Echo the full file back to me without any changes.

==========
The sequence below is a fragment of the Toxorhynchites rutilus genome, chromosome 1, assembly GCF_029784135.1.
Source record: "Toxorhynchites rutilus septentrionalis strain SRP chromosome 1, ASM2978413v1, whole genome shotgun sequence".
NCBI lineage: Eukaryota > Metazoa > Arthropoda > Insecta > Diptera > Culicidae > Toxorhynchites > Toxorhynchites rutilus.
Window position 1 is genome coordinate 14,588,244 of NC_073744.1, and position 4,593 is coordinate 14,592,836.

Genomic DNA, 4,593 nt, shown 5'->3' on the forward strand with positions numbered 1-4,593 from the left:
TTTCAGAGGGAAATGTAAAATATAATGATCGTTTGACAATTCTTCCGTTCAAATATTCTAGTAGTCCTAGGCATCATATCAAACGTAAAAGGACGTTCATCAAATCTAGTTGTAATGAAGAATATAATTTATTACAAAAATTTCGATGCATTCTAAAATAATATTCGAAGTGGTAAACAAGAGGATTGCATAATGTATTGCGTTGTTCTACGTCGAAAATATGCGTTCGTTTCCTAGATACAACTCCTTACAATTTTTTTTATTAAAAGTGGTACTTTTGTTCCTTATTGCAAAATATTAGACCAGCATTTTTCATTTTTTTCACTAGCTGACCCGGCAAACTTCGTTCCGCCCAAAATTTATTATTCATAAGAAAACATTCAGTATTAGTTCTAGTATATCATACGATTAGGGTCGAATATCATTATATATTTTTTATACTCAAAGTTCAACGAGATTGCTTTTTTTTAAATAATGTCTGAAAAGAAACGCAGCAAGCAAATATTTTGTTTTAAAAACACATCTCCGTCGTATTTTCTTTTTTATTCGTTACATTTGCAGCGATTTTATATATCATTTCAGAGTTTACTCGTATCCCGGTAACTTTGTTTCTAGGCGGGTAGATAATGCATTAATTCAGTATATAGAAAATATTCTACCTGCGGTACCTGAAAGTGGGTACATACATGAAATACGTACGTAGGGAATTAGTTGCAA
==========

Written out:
The sequence below is a fragment of the Toxorhynchites rutilus genome, chromosome 1, assembly GCF_029784135.1.
Source record: "Toxorhynchites rutilus septentrionalis strain SRP chromosome 1, ASM2978413v1, whole genome shotgun sequence".
NCBI lineage: Eukaryota > Metazoa > Arthropoda > Insecta > Diptera > Culicidae > Toxorhynchites > Toxorhynchites rutilus.
Window position 1 is genome coordinate 14,588,244 of NC_073744.1, and position 4,593 is coordinate 14,592,836.

Genomic DNA, 4,593 nt, shown 5'->3' on the forward strand with positions numbered 1-4,593 from the left:
TTTCAGAGGGAAATGTAAAATATAATGATCGTTTGACAATTCTTCCGTTCAAATATTCTAGTAGTCCTAGGCATCATATCAAACGTAAAAGGACGTTCATCAAATCTAGTTGTAATGAAGAATATAATTTATTACAAAAATTTCGATGCATTCTAAAATAATATTCGAAGTGGTAAACAAGAGGATTGCATAATGTATTGCGTTGTTCTACGTCGAAAATATGCGTTCGTTTCCTAGATACAACTCCTTACAATTTTTTTTATTAAAAGTGGTACTTTTGTTCCTTATTGCAAAATATTAGACCAGCATTTTTCATTTTTTTCACTAGCTGACCCGGCAAACTTCGTTCCGCCCAAAATTTATTATTCATAAGAAAACATTCAGTATTAGTTCTAGTATATCATACGATTAGGGTCGAATATCATTATATATTTTTTATACTCAAAGTTCAACGAGATTGCTTTTTTTTAAATAATGTCTGAAAAGAAACGCAGCAAGCAAATATTTTGTTTTAAAAACACATCTCCGTCGTATTTTCTTTTTTATTCGTTACATTTGCAGCGATTTTATATATCATTTCAGAGTTTACTCGTATCCCGGTAACTTTGTTTCTAGGCGGGTAGATAATGCATTAATTCAGTATATAGAAAATATTCTACCTGCGGTACCTGAAAGTGGGTACATACATGAAATACGTACGTAGGGAATTAGTTGCAA